The Secret Trick To Perfectly Cooked Black-Eyed Peas

Black-eyed peas are a quintessential southern food. While they are enjoyed year-round by plenty of people, the peas are a crucial part of a traditional New Year's Day meal. An old tradition from the Southern United States holds that serving black-eyed peas on New Year's Day brings good luck in the year ahead, says Trip Savvy. According to All Recipes, the dish actually represents money. The black-eyed peas are said to be coins, while the greens or collards, should you include them, are cash. Another interpretation is that as the beans swell, so will your luck.

Whether you hope that eating a healthy helping of the peas will bring you good luck and prosperity in the new year or not, they do make a delicious dish that's surprisingly flavorful, thanks to all of the seasonings that go into it. Fortunately, the dish is not only tasty, but also fairly easy to prepare. But as with many recipes that are beautiful in their simplicity, to make the dish and get it just right, you might want to make sure you have a few tricks to lean on.

One of the biggest mistakes you can make with black-eyed peas is overcooking them to the point that they are complete mush. Black-eyed peas should be tender, yet still have a slight crunch or snap when you chew them.

Taste test to make sure they don't overcook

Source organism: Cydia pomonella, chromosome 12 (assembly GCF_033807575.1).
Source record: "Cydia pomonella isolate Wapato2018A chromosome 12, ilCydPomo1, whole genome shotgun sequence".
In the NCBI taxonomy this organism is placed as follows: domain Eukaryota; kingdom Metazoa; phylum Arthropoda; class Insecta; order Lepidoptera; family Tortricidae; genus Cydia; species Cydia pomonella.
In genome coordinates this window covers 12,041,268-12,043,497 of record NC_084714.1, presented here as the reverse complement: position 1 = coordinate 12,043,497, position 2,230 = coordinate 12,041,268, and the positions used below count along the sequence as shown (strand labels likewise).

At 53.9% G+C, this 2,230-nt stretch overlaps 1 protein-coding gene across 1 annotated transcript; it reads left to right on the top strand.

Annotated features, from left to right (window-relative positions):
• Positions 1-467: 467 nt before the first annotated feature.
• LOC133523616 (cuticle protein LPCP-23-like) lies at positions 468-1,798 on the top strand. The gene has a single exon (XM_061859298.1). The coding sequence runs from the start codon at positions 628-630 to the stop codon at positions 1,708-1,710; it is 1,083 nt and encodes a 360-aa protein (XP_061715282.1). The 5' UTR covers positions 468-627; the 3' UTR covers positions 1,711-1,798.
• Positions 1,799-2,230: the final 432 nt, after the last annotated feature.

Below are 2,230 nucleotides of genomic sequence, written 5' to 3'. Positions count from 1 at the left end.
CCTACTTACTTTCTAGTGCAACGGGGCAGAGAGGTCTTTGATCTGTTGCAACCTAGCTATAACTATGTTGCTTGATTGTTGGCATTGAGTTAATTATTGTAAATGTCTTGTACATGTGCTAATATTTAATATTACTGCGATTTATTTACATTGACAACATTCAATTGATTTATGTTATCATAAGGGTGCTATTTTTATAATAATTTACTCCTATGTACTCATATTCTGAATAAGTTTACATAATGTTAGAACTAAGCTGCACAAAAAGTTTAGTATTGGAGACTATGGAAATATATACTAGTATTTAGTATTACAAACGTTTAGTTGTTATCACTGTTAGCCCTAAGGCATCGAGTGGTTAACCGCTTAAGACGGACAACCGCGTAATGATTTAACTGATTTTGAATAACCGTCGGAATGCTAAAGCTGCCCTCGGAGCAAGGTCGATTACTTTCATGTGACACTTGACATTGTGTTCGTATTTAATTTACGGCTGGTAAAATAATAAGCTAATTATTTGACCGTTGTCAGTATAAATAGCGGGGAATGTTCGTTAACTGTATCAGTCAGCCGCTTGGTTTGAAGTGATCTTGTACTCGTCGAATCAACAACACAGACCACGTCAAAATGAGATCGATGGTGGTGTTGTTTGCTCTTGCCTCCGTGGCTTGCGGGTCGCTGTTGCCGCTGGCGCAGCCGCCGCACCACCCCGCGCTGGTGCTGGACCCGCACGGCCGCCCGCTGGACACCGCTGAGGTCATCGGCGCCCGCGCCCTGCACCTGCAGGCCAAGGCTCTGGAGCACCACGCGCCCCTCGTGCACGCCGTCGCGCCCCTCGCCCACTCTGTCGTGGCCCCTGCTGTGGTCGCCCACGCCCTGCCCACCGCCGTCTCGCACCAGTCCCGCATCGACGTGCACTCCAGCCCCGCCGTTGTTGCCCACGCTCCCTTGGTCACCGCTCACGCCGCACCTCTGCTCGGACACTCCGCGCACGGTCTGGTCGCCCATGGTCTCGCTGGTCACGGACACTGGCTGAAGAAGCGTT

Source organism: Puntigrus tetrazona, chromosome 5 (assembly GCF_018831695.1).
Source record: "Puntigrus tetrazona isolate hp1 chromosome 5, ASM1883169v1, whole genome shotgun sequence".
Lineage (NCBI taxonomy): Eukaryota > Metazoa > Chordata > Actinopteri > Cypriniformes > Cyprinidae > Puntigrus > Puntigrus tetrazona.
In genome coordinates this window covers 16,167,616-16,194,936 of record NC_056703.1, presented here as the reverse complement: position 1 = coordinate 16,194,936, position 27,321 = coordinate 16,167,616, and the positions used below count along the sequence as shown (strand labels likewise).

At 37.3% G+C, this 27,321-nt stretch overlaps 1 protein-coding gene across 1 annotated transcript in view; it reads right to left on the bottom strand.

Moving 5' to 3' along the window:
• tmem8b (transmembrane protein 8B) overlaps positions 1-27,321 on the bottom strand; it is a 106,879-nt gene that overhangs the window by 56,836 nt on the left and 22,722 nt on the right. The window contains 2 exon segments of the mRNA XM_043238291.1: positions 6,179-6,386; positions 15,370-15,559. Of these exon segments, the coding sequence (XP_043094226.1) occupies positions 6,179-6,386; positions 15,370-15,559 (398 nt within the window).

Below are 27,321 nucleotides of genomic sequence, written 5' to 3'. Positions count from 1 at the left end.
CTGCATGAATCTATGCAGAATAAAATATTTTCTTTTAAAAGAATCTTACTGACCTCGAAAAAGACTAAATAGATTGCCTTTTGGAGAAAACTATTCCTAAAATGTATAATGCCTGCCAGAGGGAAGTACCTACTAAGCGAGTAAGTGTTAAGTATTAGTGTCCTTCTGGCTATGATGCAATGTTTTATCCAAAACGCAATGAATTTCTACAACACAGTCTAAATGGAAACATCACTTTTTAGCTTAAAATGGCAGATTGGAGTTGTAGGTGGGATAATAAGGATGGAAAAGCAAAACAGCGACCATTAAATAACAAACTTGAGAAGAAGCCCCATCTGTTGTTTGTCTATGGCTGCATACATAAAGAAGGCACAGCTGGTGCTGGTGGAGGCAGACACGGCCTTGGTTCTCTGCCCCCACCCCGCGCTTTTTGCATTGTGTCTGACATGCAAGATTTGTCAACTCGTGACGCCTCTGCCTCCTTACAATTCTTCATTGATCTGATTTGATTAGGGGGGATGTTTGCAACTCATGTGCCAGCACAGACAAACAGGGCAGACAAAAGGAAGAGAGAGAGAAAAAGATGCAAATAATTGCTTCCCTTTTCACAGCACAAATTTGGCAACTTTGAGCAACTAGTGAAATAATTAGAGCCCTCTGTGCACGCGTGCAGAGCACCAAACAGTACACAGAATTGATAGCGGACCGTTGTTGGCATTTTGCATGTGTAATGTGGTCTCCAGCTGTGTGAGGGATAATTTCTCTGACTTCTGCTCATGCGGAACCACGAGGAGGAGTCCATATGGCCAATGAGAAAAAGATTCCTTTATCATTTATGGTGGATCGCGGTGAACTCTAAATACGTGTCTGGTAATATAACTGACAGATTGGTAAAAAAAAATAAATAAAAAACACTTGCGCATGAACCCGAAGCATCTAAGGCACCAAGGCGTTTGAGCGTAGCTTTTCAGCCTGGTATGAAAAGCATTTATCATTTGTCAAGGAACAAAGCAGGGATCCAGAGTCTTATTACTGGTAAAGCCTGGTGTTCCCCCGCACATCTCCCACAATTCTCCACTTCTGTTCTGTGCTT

That's why it is important to taste test them as they cook, though you can also mash them against the side of the pot with a spoon to see how tender they are. The Add a Pinch website, which calls them a "Southern Classic dish," advises cooking them until they're "fork tender."

You can use canned black-eyed peas, which cook faster since you don't have to soak them. It's also possible to cook dried black-eyed peas without soaking them first if you plan to use something like an Instant Pot, pressure cooker, or slow cooker. Otherwise, dried black-eyed peas that are cooked on the stovetop, which is the traditional method, need to be soaked first. Add a Pinch suggests either soaking them overnight, uncovered, in your stock pot, with enough water to cover the peas, plus about two inches more. If you're in a hurry, bring them to a boil for about two minutes, then remove and drain.

After being soaked, the peas only need to cook for 35 minutes to an hour. As they cook, be sure to test them and keep a close eye on them after 35 minutes have passed. This will allow you to take them up as soon as they are tender enough and before they break down too much. That way you'll end up with perfectly cooked peas.